The American Society of Human Genetics.

    "Genetics demonstrates that humans cannot be divided into biologically distinct subcategories. Although there are clear observable correlations between variation in the human genome and how individuals identify by race, the study of human genetics challenges the traditional concept of different races of humans as biologically separate and distinct. This is validated by many decades of research, including recent examples.1, 2, 3, 4, 5, 6

    Most human genetic variation is distributed as a gradient, so distinct boundaries between population groups cannot be accurately assigned. There is considerable genetic overlap among members of different populations. Such patterns of genome variation are explained by patterns of migration and mixing of different populations throughout human history.7 In this way, genetics exposes the concept of “racial purity” as scientifically meaningless.

    It follows that there can be no genetics-based support for claiming one group as superior to another. Although a person’s genetics influences their phenotypic characteristics, and self-identified race might be influenced by physical appearance, race itself is a social construct. Any attempt to use genetics to rank populations demonstrates a fundamental misunderstanding of genetics."

    https://www.ncbi.nlm.nih.gov/pmc/articles/PMC6218810/

    " If separate racial or ethnic groups actually existed, we would expect to find “trademark” alleles and other genetic features that are characteristic of a single group but not present in any others. However, the 2002 Stanford study found that only 7.4% of over 4000 alleles were specific to one geographical region. Furthermore, even when region-specific alleles did appear, they only occurred in about 1% of the people from that region—hardly enough to be any kind of trademark. Thus, there is no evidence that the groups we commonly call “races” have distinct, unifying genetic identities. In fact, there is ample variation within races"


    http://sitn.hms.harvard.edu/flash/2017/science-genetics-reshaping-race-debate-21st-century/
     
    Last edited: Mar 3, 2020
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  16. HenrySwanson

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    That says that there are variations between groups but they aren't so black and white (pun not intended) as to create distinct racial groups matching the traditional descriptions.

    ....And?

    The only people who would be arguing about racial purity based on traditional racial classification are right wing nuts who don't understand the nuances of genetics (whom the first article is directly addressing)

    I'm not sure how this goes against what I'm saying....?
     
  17. Scaff

    Scaff Staff Emeritus

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    Actually try reading the sources rather than cherry picking the bits you want.

    "However, the 2002 Stanford study found that only 7.4% of over 4000 alleles were specific to one geographical region. Furthermore, even when region-specific alleles did appear, they only occurred in about 1% of the people from that region—hardly enough to be any kind of trademark."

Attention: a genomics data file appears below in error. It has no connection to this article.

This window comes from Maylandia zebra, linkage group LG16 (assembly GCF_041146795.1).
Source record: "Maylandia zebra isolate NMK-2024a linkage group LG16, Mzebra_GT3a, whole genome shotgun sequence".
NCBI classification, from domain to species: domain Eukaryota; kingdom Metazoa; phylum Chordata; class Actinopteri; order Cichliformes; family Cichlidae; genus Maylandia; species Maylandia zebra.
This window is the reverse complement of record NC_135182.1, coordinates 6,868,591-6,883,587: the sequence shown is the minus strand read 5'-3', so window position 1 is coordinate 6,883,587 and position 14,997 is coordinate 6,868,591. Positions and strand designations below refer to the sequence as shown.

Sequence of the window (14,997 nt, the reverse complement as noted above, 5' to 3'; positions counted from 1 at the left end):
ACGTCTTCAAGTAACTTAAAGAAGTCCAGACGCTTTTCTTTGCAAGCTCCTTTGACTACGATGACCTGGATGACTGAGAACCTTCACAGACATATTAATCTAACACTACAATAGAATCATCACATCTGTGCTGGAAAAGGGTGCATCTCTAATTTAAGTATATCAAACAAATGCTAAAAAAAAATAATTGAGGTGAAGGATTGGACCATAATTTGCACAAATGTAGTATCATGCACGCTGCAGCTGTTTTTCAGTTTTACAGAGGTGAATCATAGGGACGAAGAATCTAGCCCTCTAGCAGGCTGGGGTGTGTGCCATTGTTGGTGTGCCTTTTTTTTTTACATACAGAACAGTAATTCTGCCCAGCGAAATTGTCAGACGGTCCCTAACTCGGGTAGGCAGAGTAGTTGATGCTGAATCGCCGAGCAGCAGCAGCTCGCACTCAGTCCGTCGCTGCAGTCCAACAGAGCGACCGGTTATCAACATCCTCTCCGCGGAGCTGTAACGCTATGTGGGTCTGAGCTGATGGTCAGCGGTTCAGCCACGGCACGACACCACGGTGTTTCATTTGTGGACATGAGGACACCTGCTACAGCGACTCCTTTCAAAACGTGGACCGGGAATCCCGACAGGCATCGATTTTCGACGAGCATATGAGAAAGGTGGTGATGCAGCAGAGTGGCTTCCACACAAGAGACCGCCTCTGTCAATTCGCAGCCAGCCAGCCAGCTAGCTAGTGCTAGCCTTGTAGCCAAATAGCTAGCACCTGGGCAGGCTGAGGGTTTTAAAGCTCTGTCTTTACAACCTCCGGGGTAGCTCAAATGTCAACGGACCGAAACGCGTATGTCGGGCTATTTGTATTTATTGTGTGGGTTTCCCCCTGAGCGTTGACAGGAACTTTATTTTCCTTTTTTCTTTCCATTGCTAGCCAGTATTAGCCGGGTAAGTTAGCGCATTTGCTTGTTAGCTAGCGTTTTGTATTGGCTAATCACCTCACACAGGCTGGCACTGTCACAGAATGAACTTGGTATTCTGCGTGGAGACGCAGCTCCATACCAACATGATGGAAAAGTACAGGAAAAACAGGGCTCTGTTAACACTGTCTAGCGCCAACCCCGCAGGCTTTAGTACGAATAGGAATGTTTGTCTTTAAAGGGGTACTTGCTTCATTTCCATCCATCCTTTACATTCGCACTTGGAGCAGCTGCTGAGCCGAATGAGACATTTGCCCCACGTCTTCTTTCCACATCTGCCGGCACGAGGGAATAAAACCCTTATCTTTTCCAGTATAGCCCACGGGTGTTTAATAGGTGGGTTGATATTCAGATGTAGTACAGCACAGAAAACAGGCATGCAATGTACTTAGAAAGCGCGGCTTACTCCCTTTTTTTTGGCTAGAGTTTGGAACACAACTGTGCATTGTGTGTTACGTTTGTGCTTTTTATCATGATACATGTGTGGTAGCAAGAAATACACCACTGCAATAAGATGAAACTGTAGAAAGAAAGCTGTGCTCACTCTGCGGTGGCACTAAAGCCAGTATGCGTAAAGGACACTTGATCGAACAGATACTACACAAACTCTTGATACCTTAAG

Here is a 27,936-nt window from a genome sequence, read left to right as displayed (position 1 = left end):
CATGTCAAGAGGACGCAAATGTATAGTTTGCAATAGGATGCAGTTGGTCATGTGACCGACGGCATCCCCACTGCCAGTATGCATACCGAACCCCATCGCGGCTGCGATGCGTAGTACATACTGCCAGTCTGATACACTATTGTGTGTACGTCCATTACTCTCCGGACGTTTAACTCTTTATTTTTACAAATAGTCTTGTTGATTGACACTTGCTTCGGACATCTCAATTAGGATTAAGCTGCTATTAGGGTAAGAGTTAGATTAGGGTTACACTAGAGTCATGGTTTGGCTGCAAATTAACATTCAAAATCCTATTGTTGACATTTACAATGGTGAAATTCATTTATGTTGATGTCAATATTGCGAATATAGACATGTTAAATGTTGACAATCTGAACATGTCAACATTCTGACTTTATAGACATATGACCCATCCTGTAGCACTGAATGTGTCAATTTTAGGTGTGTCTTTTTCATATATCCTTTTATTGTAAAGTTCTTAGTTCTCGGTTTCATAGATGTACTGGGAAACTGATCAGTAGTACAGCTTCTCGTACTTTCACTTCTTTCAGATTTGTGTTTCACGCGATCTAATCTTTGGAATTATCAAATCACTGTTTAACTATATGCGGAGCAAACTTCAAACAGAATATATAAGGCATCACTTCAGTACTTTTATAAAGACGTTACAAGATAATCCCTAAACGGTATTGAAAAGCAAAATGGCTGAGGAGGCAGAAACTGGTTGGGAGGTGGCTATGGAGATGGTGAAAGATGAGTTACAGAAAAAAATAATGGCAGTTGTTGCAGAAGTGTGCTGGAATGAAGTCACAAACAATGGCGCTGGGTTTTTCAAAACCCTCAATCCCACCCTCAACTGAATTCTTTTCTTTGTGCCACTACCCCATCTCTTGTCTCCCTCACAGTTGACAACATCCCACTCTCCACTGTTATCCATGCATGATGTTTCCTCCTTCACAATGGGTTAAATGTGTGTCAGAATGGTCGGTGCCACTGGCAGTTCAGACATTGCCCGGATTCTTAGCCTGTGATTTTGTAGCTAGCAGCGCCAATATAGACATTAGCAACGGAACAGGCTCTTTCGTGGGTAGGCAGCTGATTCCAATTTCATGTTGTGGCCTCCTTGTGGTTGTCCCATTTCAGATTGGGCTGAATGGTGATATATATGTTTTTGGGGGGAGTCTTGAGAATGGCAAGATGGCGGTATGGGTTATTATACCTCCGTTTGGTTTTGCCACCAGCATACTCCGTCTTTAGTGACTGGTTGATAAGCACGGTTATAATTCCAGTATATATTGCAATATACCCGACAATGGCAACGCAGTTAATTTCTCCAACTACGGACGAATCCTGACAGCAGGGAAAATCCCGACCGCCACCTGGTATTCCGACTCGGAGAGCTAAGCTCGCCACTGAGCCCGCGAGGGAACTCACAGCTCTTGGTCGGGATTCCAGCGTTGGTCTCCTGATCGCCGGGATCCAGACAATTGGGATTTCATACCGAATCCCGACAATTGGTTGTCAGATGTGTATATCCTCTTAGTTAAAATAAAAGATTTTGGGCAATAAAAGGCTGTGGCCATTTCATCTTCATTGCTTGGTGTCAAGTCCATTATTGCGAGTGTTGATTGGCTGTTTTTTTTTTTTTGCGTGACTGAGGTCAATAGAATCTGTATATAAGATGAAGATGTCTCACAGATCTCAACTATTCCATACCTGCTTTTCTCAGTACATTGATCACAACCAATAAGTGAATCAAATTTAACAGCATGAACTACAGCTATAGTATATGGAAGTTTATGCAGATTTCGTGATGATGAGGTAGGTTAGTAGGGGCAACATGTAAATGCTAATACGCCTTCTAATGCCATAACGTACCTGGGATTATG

They both quite clearly and consistently say you are wrong. They state that race is a social construct and that the unique alleles that did occur in a region occur in 1% of that population!

    One percent of the population having unique alleles in a population does not under any sane analysis make for a racial trait.

    It certainly doesn't back up your claim of race being a causal factor in intelegence.

    Once again, as they are quite clear about it...

    "Any attempt to use genetics to rank populations demonstrates a fundamental misunderstanding of genetics.Any attempt to use genetics to rank populations demonstrates a fundamental misunderstanding of genetics."

    .. they are not in agreement with you at any level.
     
  18. HenrySwanson

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    :rolleyes:

    Read that part (the bolded) again.

    Quote me where I said that?

    If I recall I said that intelligence varies between ethnic groups and there is likely to be some genetic cause to this.

    ----

    Hold on. I've played ball with you, now you can try to answer my question:

    Why do people of black African descent dominate the 100m?
     
    Last edited: Mar 3, 2020
  19. Danoff

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    We are all of African (and as far as I know, black) descent.



    It looks like if you want to put a fine point on it, the light skinned genes arose in human ancestors before other features that we would associate with "modern humans". So the genes that make light skin predate "modern humans" and originated in Africa from black African human ancestors.

    So I guess I'd like you to be more specific when you say "people of black African descent". And just so that you know I'm not merely being pedantic, this is exactly the trouble with trying to identify race.

    It could be that those genes were a return to form from when human ancestors were covered in hair, and so those genes had been suppressed as we lost hair in favor of pigmentation to protect from sunlight, and then re-emerged in segments of the population that did not need as much pigmentation. Either way, our ancestors all went through a black phase.
     
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  20. Scaff

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    So are you now saying that only certain races exist in specific geographical regions?

    And every bit of science and peer reviewed documentation says you are incorrect about a genetic link.

    As has been said we are all of that descent, however you have failed to show its a genetic trait, or that its a genetic trait that is widespread among people from a certain geographic location. Which in case of the 100m ten fastest people is North America and the Caribbean, if your black African hypothesis were correct why is no one from Africa in the top ten?

    Oh that would be because you are applying scientificly invalid assumption that don't stand up to analysis.

    https://www.worldathletics.org/records/all-time-toplists/sprints/100-metres/outdoor/men/senior